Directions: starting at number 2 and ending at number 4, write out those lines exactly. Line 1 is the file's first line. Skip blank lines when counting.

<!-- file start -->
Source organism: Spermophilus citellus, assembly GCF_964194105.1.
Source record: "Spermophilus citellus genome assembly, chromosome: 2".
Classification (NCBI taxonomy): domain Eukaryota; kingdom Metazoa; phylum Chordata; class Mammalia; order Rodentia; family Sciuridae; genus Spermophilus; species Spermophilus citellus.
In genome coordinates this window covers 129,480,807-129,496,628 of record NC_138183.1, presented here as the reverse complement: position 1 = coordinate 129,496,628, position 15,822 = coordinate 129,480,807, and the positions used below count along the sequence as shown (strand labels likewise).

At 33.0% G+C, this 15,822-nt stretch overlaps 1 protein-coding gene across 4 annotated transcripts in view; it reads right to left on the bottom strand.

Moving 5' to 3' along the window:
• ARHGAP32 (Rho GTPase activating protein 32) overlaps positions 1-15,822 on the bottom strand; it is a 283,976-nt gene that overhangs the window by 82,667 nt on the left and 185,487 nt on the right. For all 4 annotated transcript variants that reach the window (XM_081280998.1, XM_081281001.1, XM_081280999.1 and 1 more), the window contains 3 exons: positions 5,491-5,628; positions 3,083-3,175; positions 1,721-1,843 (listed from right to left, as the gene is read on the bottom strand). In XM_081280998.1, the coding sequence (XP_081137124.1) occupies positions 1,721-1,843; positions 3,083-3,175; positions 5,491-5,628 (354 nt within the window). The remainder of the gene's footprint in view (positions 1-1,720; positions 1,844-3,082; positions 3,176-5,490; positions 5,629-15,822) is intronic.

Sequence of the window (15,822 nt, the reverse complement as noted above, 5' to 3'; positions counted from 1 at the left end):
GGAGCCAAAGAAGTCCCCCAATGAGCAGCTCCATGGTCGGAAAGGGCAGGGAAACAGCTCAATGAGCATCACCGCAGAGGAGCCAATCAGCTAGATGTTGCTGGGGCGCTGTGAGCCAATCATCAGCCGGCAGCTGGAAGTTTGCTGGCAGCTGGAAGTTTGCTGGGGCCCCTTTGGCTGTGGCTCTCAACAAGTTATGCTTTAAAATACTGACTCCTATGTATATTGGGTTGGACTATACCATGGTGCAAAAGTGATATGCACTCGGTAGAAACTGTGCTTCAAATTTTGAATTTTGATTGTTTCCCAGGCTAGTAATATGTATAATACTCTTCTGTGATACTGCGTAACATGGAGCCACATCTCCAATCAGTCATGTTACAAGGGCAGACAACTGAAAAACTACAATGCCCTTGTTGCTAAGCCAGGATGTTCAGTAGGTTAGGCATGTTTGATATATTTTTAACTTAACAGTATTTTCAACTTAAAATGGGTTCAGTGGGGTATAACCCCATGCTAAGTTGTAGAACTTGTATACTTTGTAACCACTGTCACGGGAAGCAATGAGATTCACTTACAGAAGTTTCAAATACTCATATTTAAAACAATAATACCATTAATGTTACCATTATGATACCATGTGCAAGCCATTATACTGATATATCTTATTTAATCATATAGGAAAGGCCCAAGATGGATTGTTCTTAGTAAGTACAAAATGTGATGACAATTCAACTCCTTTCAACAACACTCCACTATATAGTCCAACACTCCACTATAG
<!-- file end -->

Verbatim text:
Source record: "Spermophilus citellus genome assembly, chromosome: 2".
Classification (NCBI taxonomy): domain Eukaryota; kingdom Metazoa; phylum Chordata; class Mammalia; order Rodentia; family Sciuridae; genus Spermophilus; species Spermophilus citellus.
In genome coordinates this window covers 129,480,807-129,496,628 of record NC_138183.1, presented here as the reverse complement: position 1 = coordinate 129,496,628, position 15,822 = coordinate 129,480,807, and the positions used below count along the sequence as shown (strand labels likewise).